Gestational diabetes is a temporary form of diabetes that can happen during pregnancy. It’s caused by insulin resistance that’s due to the hormones the placenta makes. Gestational diabetes goes away once you deliver your baby. Approximately 3% to 8% of all people who are pregnant people in the United States are diagnosed with gestational diabetes.

Healthcare providers often use a blood test called glycated hemoglobin (A1c) to diagnose diabetes. It shows your average blood sugar level for the past three months. In general:

  • An A1c level below 5.7% is considered normal.
  • An A1c level between 5.7% and 6.4% is considered prediabetes.
  • An A1c level of 6.5% or higher on two separate tests indicates type 2 diabetes.

People with Type 1 diabetes usually have a very high A1C and very high blood glucose levels upon diagnosis because their pancreas is producing very little or no insulin.

Who does insulin resistance affect?

Insulin resistance can affect anyone — you don’t have to have diabetes — and it can be temporary (for example, using steroid medication for a brief period causes insulin resistance) or chronic. The two main factors that seem to contribute to insulin resistance are excess body fat, especially around your belly, and a lack of physical activity. People who have prediabetes and Type 2 diabetes usually have some level of insulin resistance. People with Type 1 diabetes can also experience insulin resistance.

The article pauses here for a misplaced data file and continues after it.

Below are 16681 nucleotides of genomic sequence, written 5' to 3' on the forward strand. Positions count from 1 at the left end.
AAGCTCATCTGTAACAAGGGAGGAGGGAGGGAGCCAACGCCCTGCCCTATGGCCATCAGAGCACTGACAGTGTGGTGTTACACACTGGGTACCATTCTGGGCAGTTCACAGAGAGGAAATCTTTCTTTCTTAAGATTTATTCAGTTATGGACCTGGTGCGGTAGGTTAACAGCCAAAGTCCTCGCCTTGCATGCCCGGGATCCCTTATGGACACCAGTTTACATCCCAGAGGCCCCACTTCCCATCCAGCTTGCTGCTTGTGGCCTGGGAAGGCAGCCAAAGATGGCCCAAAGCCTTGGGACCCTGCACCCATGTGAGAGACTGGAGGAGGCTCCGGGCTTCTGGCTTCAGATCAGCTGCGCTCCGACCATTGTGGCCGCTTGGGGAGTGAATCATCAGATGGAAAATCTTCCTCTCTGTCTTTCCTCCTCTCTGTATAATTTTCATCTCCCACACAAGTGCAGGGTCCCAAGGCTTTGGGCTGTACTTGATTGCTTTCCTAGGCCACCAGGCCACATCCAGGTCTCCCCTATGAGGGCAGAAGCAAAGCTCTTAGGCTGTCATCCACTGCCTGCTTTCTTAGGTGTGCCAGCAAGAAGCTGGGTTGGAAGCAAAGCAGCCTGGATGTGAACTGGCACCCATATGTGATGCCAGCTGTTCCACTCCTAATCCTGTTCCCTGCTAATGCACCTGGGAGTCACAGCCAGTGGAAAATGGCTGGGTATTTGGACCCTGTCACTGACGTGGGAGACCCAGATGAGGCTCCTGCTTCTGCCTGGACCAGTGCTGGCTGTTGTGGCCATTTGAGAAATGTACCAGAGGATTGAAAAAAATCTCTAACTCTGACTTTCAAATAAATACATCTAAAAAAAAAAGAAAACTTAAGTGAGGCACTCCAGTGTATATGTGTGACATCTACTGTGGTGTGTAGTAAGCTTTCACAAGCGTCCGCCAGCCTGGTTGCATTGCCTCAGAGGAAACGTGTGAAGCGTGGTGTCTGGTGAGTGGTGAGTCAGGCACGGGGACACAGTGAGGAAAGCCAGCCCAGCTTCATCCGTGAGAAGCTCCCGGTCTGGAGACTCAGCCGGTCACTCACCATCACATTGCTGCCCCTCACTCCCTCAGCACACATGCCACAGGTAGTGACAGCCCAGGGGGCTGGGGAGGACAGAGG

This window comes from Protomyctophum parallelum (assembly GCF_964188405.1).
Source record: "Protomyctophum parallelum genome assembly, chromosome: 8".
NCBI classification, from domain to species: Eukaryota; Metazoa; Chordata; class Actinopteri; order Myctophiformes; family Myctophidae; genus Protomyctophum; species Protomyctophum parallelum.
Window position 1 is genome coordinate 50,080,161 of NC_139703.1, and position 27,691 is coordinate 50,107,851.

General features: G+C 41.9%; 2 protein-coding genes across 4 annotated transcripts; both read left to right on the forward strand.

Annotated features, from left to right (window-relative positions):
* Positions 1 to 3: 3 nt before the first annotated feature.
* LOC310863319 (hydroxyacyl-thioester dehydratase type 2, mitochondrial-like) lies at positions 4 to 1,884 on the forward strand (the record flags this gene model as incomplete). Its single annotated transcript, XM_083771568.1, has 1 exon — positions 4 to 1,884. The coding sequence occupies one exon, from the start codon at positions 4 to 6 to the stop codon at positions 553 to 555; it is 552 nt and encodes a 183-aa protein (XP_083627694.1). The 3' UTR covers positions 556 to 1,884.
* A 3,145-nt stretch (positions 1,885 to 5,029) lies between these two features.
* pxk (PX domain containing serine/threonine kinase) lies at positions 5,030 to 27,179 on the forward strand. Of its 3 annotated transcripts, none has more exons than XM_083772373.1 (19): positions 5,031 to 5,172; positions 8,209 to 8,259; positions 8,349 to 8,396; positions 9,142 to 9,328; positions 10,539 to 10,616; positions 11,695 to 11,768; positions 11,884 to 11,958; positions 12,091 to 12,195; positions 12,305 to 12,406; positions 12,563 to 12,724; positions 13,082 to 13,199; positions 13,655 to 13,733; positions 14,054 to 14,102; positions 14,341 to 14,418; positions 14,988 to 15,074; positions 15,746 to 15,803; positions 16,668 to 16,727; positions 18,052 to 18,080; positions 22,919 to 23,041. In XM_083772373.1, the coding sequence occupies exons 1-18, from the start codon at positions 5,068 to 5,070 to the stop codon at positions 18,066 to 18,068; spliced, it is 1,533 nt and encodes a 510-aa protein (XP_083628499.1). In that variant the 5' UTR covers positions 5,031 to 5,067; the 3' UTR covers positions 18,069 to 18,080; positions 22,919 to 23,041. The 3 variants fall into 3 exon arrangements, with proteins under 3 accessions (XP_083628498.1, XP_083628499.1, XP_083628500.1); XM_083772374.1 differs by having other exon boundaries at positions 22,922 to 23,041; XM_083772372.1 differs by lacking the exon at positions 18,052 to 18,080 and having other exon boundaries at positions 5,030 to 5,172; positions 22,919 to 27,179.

How common is insulin resistance?

Since there aren’t any common tests to check for insulin resistance and there aren’t any symptoms until it turns into prediabetes or Type 2 diabetes, the best way to measure the prevalence of insulin resistance is through the number of prediabetes cases. More than 84 million adults in the United States have prediabetes. That’s about 1 out of every 3 adults.

How does insulin resistance affect my body?


The development of insulin resistance typically increases insulin production (hyperinsulinemia) so your body can maintain healthy blood sugar levels. Elevated levels of insulin can result in weight gain, which, in turn, makes insulin resistance worse. Hyperinsulinemia is also associated with the following conditions:

Metabolic syndrome: 

Insulin resistance is also the main feature of metabolic syndrome, which is a set of features that link excess fat around the waist and insulin resistance to increased risk of cardiovascular disease, stroke, and Type 2 diabetes. Features of metabolic syndrome include:

  • Elevated blood glucose levels.
  • An elevated triglyceride level.
  • Low levels of high-density lipoprotein (HDL) cholesterol.
  • High blood pressure.

You don’t have to have all four of these features to have metabolic syndrome